Chinese Student Who Criticized President Xi Jinping Applies to Marry in Taiwan


2020-07-23
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china-lijiabao-072420.jpg Li Jiabao, a mainland Chinese dissident now hoping to marry in Taiwan, is shown in an undated photo.
RFA

A student who publicly criticized ruling Chinese Communist Party leader Xi Jinping on social media while studying on the democratic island of Taiwan has made a special appeal to the authorities to allow him to marry there.

Li Jiabao, who began his studies in Taiwan in February 2019, submitted a petition on Thursday to Taiwan's Mainland Affairs Council (MAC), the executive department that handles the island's troubled relationship with the Chinese Communist Party in Beijing.

Li has been stranded in Taiwan since he criticized Xi Jinping in a livestream in mid-March, shortly after China's National People's Congress (NPC) nodded through constitutional changes removing presidential term limits and enabling Xi to begin an indefinite term in office.

Since then, Li's Facebook account has been concerned with other things, including his new relationship with a Taiwanese woman, a fellow student, now his fiancee.

"I have met a wonderful woman, but I have no status in Taiwan, which has no law on refugees," Li told RFA on Thursday. "I want to hand in my marriage application today."

Li's marriage plans are being stymied by a requirement that he produce notarized, original documents from his hometown in China.

Taiwan currently requires cross-straits marriages to first be registered in China, before being registered by the MAC.

But Li says that he used his real name to criticize Xi, and that he would be risking political retaliation if he were to go back to China to get the necessary paperwork.

"Under normal procedures, there are a lot of documents that need to be notarized in China," he said. "But I am worried about a threat to my life or safety if I go back there."

Li is reluctant to talk about his parents, for fear that they will suffer at the hands of the Chinese authorities.

Asked how they took the news of his engagement, he replied: "They were shocked, but not too shocked."

Hopes for legal status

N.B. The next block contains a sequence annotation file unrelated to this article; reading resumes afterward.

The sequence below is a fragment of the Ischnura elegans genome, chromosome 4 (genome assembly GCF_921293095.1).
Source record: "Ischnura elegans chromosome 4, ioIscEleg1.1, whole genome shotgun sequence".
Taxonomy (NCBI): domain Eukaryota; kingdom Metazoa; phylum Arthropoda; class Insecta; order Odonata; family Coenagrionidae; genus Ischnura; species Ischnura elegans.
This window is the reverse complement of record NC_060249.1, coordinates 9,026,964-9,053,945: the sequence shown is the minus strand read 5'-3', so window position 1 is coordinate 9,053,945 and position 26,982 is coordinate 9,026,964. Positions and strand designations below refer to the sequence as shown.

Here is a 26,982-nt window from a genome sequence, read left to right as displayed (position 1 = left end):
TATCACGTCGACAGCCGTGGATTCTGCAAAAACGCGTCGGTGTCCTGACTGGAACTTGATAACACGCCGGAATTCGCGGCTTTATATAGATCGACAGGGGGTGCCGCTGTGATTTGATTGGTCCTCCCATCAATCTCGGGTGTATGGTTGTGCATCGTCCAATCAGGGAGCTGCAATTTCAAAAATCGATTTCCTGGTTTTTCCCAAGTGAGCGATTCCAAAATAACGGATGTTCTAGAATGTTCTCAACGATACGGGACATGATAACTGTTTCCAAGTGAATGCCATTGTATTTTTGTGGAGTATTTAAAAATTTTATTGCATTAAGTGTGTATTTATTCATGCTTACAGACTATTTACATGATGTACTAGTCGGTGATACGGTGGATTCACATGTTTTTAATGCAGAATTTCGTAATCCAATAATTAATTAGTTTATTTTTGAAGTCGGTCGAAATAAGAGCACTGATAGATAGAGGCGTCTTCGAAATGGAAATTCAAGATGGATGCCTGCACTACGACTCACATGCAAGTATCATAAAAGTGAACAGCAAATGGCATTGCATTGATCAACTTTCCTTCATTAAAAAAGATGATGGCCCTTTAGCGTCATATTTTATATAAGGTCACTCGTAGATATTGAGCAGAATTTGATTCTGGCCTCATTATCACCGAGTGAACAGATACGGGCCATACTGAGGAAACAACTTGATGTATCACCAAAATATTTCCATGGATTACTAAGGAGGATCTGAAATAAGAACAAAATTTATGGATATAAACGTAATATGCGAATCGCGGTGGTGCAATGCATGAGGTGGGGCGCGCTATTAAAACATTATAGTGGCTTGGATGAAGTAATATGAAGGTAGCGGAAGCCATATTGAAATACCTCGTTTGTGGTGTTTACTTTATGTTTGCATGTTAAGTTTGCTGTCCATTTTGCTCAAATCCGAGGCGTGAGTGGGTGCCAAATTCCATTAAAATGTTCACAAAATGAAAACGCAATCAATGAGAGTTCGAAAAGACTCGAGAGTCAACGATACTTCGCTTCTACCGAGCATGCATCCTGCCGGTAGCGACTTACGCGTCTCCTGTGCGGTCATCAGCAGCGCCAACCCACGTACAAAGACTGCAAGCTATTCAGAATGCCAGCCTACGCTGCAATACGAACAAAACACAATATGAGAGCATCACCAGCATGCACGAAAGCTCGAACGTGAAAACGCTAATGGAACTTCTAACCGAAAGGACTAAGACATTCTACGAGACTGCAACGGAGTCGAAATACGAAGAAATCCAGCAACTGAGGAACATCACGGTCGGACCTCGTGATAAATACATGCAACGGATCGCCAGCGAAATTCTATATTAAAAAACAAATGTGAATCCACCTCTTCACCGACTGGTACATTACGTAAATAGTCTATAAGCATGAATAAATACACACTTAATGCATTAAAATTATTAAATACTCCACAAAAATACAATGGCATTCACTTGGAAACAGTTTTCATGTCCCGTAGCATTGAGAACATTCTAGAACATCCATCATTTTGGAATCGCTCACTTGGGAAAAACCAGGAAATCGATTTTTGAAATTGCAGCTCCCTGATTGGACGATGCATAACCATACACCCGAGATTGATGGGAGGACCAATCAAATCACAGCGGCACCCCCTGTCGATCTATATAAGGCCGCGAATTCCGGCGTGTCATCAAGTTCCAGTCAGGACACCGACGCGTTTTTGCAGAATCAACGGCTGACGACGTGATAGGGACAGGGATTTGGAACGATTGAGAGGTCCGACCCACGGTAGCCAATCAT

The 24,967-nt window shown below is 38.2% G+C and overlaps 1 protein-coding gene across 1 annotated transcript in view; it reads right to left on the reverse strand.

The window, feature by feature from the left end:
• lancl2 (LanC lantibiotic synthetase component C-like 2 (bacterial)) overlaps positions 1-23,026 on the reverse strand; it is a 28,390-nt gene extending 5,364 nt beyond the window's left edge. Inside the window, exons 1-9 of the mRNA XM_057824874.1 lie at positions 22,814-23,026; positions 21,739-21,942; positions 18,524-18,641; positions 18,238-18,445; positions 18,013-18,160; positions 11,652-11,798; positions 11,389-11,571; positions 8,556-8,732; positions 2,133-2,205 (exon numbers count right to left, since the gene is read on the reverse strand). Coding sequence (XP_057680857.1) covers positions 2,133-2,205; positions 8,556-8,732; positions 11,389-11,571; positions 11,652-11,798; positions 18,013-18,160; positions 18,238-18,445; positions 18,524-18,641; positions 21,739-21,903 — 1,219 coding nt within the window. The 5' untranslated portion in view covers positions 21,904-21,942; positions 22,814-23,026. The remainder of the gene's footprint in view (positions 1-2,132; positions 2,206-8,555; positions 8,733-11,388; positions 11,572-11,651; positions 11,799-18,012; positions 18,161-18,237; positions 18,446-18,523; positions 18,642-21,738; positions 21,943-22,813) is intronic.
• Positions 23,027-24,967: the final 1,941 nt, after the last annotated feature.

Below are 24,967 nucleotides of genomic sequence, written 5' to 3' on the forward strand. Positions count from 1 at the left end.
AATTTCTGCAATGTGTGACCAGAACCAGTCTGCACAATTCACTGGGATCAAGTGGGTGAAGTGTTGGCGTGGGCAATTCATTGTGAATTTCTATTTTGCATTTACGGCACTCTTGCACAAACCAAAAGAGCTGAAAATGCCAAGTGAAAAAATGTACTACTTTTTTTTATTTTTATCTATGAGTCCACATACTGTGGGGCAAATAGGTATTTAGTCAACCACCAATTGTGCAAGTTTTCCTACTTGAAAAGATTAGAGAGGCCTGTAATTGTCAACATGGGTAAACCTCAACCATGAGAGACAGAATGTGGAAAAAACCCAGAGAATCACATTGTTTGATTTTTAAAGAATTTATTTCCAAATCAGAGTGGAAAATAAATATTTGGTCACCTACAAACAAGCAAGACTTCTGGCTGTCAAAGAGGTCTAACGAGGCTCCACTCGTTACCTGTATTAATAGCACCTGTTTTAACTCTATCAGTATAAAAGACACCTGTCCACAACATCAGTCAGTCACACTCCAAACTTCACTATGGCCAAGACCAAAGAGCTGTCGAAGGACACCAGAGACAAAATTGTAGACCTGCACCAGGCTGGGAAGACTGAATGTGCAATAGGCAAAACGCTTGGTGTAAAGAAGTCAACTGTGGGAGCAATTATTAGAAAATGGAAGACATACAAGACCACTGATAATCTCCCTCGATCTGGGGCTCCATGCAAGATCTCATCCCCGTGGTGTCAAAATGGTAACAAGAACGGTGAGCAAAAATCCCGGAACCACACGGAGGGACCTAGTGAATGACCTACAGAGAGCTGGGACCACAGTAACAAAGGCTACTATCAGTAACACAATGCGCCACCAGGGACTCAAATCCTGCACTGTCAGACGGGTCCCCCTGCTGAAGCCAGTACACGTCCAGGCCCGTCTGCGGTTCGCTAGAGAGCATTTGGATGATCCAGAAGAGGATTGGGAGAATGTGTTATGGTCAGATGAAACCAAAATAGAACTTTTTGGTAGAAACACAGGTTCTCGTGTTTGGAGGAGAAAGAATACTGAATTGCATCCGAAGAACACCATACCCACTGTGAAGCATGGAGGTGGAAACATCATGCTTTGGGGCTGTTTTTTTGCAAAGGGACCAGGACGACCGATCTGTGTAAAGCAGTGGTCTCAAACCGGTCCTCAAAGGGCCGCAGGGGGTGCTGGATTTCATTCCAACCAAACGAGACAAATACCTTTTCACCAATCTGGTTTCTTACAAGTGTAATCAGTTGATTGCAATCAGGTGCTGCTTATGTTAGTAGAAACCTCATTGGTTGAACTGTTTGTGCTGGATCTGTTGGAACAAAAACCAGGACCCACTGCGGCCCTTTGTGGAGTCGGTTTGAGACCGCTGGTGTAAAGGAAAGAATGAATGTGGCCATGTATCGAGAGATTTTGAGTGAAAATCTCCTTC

Li has now left his course at Chia Nan University of Pharmacy & Science in Taipei, and has been eking a living in the cheaper south of the island, without proper documentation.

He has been unable to work, and hopes that he will gain legal status after marriage.

An MAC official said the application would be handled in accordance with current regulations.

While the administration of Democratic Progressive Party (DPP) President Tsai Ing-wen is proud of its human rights record, Taiwan, which has a refugee law in the pipeline, is traditionally wary of granting political asylum to Chinese nationals for fear of triggering a flood of applications.

The Taiwan government granted Li a "special student visa" after he applied for political asylum last year, enabling him to continue his studies for a time.

But no decision has yet been forthcoming on political asylum. In the absence of legislation on refugees, Taiwan has tended to find workarounds if the authorities decide to allow someone to stay on the island, rather than issuing a blanket residency.

'Imperial tyranny'

In Li's video livestream on Periscope, he hit out at a nationwide police operation targeting Chinese human rights lawyers since July 2015, and said he hoped China can one day take the path of democratic reform, as Taiwan once did.

"When Xi Jinping succeeded in eliminating his political rival [jailed former Chongqing party chief] Bo Xilai in 2012, he succeeded in becoming the most powerful politician in China in one step," Li said.

"Like many other ordinary people, I once had a hankering for the monarchy," he said.

But he compared China under Xi to an imperial tyranny presiding over an Orwellian dystopia.

He said the "martyrs" who died during the Tiananmen massacre that ended the 1989 student-led pro-democracy movement were all seeking freedom.

Li, who has received furious online abuse after his live-streaming session, has also said he fears being kidnapped by Chinese agents operating in Taiwan, and unofficially repatriated to face punishment.

His public criticisms of Xi come amid a very public debate in Taiwan over the Chinese president's claim that the island should be "unified" with the People's Republic of China, which has never controlled Taiwan.

A separate country

Li takes a view regarded as criminal by Beijing; namely that the island is a totally separate country from China.

President Tsai rejected calls from Xi on Jan. 2, 2019 to move towards "unification," saying that Taiwan's 23 million people have no wish to give up their sovereignty, and that China should first move towards a democratic system.

In the statement, titled "Letter to our Taiwan compatriots," Xi was insistent that China must be "unified," saying that China would make no promises not to use military force to annex the island.

But a recent opinion poll found that more than 80 percent of Taiwanese would reject Xi's offer to rule the island via the "one country, two systems" model used for the former colonies of Hong Kong and Macau.

Taiwan was ruled as a Japanese colony in the 50 years prior to the end of World War II, but was occupied by the 1911 Republic of China under the Kuomintang (KMT) government as part of the post-war settlement.

The island began a transition to democracy following the death of Chiang Kai-shek's son, President Chiang Ching-kuo, in January 1988, starting with direct elections to the legislature in the early 1990s and culminating in the first direct election of a president, Lee Teng-hui, in 1996.

Reported by Hwang Chun-mei for RFA's Mandarin Service. Translated and edited by Luisetta Mudie.

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